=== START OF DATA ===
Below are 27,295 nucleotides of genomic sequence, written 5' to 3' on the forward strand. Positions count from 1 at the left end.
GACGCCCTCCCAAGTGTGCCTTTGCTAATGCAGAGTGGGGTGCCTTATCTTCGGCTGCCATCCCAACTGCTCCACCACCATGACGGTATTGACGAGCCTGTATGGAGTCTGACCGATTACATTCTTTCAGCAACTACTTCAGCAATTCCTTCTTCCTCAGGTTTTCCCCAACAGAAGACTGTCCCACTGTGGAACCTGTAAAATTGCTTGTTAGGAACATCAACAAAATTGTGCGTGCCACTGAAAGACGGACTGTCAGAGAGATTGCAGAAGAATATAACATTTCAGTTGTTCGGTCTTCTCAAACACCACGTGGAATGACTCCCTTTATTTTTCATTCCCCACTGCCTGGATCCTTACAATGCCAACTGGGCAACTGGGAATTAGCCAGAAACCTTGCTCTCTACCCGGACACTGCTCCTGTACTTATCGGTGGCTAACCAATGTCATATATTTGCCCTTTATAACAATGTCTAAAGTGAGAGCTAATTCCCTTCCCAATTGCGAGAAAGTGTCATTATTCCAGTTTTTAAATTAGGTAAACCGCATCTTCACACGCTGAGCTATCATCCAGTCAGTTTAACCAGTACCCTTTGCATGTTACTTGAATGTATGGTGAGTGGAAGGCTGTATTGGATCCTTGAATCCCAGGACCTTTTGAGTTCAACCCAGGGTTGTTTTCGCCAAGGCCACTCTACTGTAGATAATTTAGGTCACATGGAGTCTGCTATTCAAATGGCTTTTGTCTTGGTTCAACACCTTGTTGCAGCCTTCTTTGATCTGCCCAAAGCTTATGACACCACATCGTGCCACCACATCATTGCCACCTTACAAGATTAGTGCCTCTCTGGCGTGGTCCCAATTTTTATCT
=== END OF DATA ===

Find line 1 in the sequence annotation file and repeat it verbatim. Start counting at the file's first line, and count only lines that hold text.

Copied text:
Below are 27,295 nucleotides of genomic sequence, written 5' to 3' on the forward strand. Positions count from 1 at the left end.